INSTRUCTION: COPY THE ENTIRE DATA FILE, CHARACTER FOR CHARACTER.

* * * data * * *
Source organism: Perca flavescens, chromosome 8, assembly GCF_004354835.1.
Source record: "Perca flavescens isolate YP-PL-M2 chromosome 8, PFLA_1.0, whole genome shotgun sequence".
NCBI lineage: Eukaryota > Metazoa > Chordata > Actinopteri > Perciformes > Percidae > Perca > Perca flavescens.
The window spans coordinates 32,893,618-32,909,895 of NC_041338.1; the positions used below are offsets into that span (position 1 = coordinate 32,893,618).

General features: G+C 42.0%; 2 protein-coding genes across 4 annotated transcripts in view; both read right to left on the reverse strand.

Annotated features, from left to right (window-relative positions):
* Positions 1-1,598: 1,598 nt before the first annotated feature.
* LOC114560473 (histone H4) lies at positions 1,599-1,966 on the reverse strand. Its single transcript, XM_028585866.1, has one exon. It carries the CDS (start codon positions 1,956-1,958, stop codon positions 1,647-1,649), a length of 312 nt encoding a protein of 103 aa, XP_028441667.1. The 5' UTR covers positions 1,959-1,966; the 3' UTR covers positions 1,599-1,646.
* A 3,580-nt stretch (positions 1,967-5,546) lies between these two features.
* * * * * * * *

Source organism: Perca flavescens, chromosome 8, assembly GCF_004354835.1.
Source record: "Perca flavescens isolate YP-PL-M2 chromosome 8, PFLA_1.0, whole genome shotgun sequence".
NCBI lineage: Eukaryota > Metazoa > Chordata > Actinopteri > Perciformes > Percidae > Perca > Perca flavescens.
The window spans coordinates 32,893,618-32,909,895 of NC_041338.1; the positions used below are offsets into that span (position 1 = coordinate 32,893,618).

General features: G+C 42.0%; 2 protein-coding genes across 4 annotated transcripts in view; both read right to left on the reverse strand.

Annotated features, from left to right (window-relative positions):
* Positions 1-1,598: 1,598 nt before the first annotated feature.
* LOC114560473 (histone H4) lies at positions 1,599-1,966 on the reverse strand. Its single transcript, XM_028585866.1, has one exon. It carries the CDS (start codon positions 1,956-1,958, stop codon positions 1,647-1,649), a length of 312 nt encoding a protein of 103 aa, XP_028441667.1. The 5' UTR covers positions 1,959-1,966; the 3' UTR covers positions 1,599-1,646.
* A 3,580-nt stretch (positions 1,967-5,546) lies between these two features.